• According to the Intergovernmental Panel on Climate Change (IPCC), 613 extreme climate and hydro-meteorological events such as typhoons and hurricanes, coastal storm surges, floods, drought, and heatwaves, have occurred from 2000 to 2013 in Latin America. These events have led to the destruction of habitats and the displacement of people.

Coclé. Plaque with Crocodile Deity, ca. 700-900. Gold, 8 1/2 x 9 in. (21.6 x 22.9 cm). Brooklyn Museum.
This plaque of a crocodile god was made by the Coclé group in Panama. This god was most likely associated with strength and fertility, as well as the sun and water (from the Brooklyn Museum, 2020).

  • Brazil, Colombia, Ecuador, and Peru in South America were home to several million Indigenous groups prior to the 1500s, but post-European colonization, only a few hundred survived in each country. Art from Indigenous people in the region, who are now fighting deforestation from mining, logging, and cattle ventures, is displayed in the exhibit as well.
    • The Amazon rainforest is estimated to contain about 123 billion tons of carbon above and below ground, making it one of the most important carbon sinks on the planet. As more and more fossil fuels are burned, the Amazon has been moderating climate change by absorbing carbon from the atmosphere. However, about 17%  of the rainforest has been converted into agricultural land, increasing the local temperature and vulnerability to fires, and decreasing the humidity and density of vegetation. This conversion makes the land more likely to emit carbon than to absorb it.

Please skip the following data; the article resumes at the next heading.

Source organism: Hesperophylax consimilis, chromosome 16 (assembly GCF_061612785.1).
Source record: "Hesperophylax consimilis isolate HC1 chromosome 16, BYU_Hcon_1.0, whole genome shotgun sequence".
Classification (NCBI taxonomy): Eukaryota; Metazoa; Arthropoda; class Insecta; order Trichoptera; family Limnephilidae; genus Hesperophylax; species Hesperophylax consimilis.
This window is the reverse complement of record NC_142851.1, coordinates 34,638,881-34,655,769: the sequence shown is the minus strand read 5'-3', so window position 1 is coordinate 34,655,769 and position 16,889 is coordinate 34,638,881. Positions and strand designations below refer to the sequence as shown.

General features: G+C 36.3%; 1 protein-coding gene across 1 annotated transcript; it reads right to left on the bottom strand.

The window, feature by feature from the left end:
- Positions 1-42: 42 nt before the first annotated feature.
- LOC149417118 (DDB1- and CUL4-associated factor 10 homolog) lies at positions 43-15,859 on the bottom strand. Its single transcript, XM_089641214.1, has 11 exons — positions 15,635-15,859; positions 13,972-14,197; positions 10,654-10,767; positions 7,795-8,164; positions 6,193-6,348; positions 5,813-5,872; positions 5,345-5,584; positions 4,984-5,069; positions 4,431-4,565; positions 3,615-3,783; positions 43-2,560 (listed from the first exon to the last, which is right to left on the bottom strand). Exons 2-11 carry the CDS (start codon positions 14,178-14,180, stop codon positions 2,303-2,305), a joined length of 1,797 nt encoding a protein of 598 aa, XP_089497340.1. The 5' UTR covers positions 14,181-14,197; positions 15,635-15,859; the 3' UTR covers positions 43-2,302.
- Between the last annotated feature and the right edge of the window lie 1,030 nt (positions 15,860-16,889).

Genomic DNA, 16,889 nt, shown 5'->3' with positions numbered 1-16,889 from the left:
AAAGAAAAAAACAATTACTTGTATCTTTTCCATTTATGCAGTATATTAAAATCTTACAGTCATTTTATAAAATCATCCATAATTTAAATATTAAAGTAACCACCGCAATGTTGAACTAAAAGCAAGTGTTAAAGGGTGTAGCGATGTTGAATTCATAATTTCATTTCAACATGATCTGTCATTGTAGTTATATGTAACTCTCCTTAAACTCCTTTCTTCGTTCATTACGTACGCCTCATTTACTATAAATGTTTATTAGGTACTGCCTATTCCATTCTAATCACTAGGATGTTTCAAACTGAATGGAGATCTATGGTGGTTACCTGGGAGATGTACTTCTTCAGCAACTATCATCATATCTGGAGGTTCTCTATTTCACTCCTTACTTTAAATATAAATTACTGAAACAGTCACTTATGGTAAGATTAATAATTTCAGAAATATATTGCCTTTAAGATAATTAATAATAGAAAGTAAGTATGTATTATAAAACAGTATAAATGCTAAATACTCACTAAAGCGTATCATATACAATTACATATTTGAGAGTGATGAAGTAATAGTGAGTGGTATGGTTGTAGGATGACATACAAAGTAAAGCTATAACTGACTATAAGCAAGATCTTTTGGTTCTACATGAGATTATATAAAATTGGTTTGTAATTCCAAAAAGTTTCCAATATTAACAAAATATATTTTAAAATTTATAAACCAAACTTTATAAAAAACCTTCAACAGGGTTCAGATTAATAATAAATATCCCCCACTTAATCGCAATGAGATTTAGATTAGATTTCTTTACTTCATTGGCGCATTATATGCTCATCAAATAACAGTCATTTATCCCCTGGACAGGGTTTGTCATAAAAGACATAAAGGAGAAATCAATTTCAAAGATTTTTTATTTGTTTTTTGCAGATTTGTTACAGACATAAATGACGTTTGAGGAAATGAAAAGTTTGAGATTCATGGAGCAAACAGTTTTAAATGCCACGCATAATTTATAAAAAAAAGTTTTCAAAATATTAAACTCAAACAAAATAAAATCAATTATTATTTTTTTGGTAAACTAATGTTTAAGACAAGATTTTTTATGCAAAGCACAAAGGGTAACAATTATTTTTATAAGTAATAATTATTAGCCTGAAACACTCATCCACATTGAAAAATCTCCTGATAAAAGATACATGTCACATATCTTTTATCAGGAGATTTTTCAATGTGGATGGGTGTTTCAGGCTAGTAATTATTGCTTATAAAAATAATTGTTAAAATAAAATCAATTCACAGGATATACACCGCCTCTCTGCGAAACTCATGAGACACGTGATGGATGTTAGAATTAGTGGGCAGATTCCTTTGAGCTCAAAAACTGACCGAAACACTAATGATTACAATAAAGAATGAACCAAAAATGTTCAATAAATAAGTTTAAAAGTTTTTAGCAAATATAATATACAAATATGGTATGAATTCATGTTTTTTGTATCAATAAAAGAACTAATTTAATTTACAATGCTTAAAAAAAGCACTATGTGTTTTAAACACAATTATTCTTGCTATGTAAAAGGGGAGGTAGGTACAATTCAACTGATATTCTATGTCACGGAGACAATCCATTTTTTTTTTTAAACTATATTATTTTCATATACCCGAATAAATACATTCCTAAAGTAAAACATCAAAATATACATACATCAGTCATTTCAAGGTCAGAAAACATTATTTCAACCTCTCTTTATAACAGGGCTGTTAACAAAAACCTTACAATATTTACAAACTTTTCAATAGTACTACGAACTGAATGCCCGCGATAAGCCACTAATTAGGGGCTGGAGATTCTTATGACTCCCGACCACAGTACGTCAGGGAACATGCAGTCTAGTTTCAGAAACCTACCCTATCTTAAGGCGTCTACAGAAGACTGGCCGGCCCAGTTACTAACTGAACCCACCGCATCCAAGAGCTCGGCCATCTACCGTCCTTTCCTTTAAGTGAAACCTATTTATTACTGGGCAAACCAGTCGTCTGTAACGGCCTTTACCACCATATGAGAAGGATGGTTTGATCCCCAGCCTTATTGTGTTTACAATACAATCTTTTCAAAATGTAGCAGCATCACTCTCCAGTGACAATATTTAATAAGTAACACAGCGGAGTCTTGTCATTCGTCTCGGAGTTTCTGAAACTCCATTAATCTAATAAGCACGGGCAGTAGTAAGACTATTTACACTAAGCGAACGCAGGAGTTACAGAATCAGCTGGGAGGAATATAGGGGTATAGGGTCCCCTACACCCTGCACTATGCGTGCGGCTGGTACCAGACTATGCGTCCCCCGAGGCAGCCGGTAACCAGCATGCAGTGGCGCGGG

• Additionally, there are differences in how certain regions of the Amazon absorb and emit carbon dioxide. From 2001 to 2021, Indigenous lands in the rainforest were found to be net carbon sinks, removing 340 million metric tons of carbon from the atmosphere every year. On the other hand, areas of the Amazon not managed by Indigenous people (often used for logging, ranching, and farming) were net carbon sources, producing about 270 million metric tons, which is more than they absorbed. 

Kaapor. Man’s Headdress, 20th century. Feathers, cotton cords, bird skins, 10 x 10 1/2 x 1 1/2 in. (25.4 x 26.7 x 3.8 cm). Brooklyn Museum.
This feather headdress was made by the Ka’apor people in Brazil. The featherwork is inspired by a cultural hero, Maíra, who created the world and wears feathered regalia. Stories about Maíra and his feathered clothes teach children about the meaning of the ornaments: for example, blue feathers represent the sky and the supernatural beings that dwell there. The knowledge passed down in these oral traditions is important, but may be jeopardized by biodiversity losses from logging in the Amazon (from the Brooklyn Museum, 2020).

References and additional resources